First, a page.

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HZ affects 10–20% of the general population.[1] It is primarily caused by reactivation of a latent varicella-zoster virus. Clinically, HZ is characterized by the appearance of grouped vesicular eruption on skin and mucous membranes in a dermatomal distribution. The virus mainly affects the posterior root ganglia, causing majority of neurological complications which are sensory in nature, rarely affecting motor component. It involves cranial nerves, mainly facial nerve, and nerves of extremities. Motor weakness of thoracic segments is a rare presentation with an estimated incidence of 1–5%, but can cause abdominal wall weakness presenting with abdominal or flank bulges mimicking abdominal-wall hernias.[2] The first case of motor weakness following HZ was reported in 1886 by Broadbent.[3]

In a study by Thomas et al.[4] with 1,210 patients of HZ, two cases of abdominal wall paralysis were seen out of the 277 cases having T8–T12 dermatomal involvement, i.e., only 0.7%, while the rate of paresis in cephalic zoster was 12%.

The segmental paresis is a rare postherpetic complication characterized by focal and asymmetrical neurogenic paresis that affects the myotome corresponding to the dermatomal distribution of the rash. Its pathogenesis is still controversial, but virus spreading from the dorsal root ganglion to the anterior horn cells, thereby resulting in medullary, root plexus, or peripheral nerve inflammation is the presumed cause.[5] Segmental zoster paresis can affect diaphragmatic and abdominal-wall muscles, face, upper and lower limb, bladder, urinary and gastrointestinal viscera resulting in urinary retention, cystitis, and colonic pseudo-obstruction. In our case, only abdominal-wall muscle paresis was present.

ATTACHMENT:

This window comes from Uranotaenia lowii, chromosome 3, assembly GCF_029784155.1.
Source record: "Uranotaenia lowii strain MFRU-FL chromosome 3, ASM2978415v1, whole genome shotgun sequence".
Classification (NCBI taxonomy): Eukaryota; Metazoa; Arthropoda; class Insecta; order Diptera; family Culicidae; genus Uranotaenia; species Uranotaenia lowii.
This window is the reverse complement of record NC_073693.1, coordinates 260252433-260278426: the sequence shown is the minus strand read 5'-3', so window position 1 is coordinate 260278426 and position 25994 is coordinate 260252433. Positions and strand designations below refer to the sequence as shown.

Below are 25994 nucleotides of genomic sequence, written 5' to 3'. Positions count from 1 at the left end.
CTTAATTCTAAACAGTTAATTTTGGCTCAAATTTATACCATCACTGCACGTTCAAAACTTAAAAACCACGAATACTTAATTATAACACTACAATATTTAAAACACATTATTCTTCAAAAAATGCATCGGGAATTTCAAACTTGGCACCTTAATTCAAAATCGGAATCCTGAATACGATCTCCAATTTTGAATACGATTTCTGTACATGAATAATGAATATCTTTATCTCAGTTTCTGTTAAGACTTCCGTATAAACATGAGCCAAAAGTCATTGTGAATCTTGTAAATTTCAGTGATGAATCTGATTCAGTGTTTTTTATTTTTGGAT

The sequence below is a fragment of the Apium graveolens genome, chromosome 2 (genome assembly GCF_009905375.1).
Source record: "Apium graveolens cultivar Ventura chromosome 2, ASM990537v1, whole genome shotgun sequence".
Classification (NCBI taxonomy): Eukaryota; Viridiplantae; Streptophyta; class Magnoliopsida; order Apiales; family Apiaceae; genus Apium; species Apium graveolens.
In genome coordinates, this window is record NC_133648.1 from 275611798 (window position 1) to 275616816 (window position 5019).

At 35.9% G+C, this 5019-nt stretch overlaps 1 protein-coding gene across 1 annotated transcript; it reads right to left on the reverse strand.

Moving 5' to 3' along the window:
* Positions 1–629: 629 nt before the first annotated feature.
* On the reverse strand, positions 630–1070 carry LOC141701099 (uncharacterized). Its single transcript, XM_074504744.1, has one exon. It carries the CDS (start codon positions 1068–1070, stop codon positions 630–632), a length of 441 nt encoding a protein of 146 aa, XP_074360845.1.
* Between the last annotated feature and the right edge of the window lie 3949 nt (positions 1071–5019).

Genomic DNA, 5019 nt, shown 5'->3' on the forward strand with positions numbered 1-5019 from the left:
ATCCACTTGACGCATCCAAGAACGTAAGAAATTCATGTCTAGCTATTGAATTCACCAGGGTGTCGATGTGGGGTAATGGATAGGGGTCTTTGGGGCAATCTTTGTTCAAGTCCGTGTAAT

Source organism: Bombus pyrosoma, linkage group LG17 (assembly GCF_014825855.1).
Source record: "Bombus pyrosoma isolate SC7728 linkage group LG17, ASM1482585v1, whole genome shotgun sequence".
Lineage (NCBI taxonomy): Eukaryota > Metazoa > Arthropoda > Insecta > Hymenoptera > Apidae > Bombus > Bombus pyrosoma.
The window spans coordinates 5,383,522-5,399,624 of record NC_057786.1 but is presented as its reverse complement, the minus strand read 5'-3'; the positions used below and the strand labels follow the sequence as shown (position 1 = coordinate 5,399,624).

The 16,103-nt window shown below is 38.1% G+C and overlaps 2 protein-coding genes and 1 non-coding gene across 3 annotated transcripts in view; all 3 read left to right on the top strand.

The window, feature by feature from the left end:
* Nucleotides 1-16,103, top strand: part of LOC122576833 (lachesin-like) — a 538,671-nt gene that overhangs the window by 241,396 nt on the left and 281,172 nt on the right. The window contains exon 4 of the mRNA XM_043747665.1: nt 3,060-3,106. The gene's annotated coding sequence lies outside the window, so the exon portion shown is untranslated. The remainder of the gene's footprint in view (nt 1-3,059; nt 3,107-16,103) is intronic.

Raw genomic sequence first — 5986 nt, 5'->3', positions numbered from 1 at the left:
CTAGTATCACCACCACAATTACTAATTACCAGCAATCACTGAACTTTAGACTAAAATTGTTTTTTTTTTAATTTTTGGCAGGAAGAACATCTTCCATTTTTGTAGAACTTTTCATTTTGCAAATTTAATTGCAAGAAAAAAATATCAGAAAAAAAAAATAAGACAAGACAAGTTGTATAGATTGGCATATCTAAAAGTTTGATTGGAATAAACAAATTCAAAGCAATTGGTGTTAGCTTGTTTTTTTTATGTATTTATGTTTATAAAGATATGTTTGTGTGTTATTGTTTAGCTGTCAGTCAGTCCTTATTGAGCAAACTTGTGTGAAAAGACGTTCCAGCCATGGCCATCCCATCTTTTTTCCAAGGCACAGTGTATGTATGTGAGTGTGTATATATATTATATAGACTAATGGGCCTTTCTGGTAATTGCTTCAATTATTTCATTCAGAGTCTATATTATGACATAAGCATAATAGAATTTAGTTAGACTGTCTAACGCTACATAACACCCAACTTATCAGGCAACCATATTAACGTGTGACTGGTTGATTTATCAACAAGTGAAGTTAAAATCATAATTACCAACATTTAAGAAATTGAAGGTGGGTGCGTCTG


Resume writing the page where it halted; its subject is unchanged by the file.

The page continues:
HZ paralysis has been described in middle-aged or elderly persons, patients with underlying hematological malignancies, and immunocompromised individuals.[6] The age of our patient was compatible with the epidemiology but there was no immunosuppression.

The symptoms of focal muscle paresis usually appear within 2–3 weeks of the appearance of the rash and shows reduced or absent segmental reflexes to confirm paralysis. A nerve conduction study can be done using an electroneuromyography.[7] EMG will reveal a denervation pattern of the paraspinal muscles at the affected levels, indicating that the nerve segment involved is proximal to the posterior rami, probably within the anterior horn itself. Magnetic resonance imaging (MRI) with gadolinium-DTPA (diethylenetriamine penta-acetic acid) can help to delineate the extent of the inflammation as it shows abnormal contrast enhancement of anterior and posterior nerve roots at the affected segment [8] and will also exclude the local entrapment of spinal nerve roots, known to be a predisposing factor of HZ. However, both these investigations are expensive and looking at the benign nature of the disease, we decided to consult a neurologist first. The neurologist confirmed the diagnosis of HZ paresis by the absence of abdominal superficial reflexes on the side affected and exclusion of other diseases. Further, EMG of the abdominal muscles was considered unnecessary.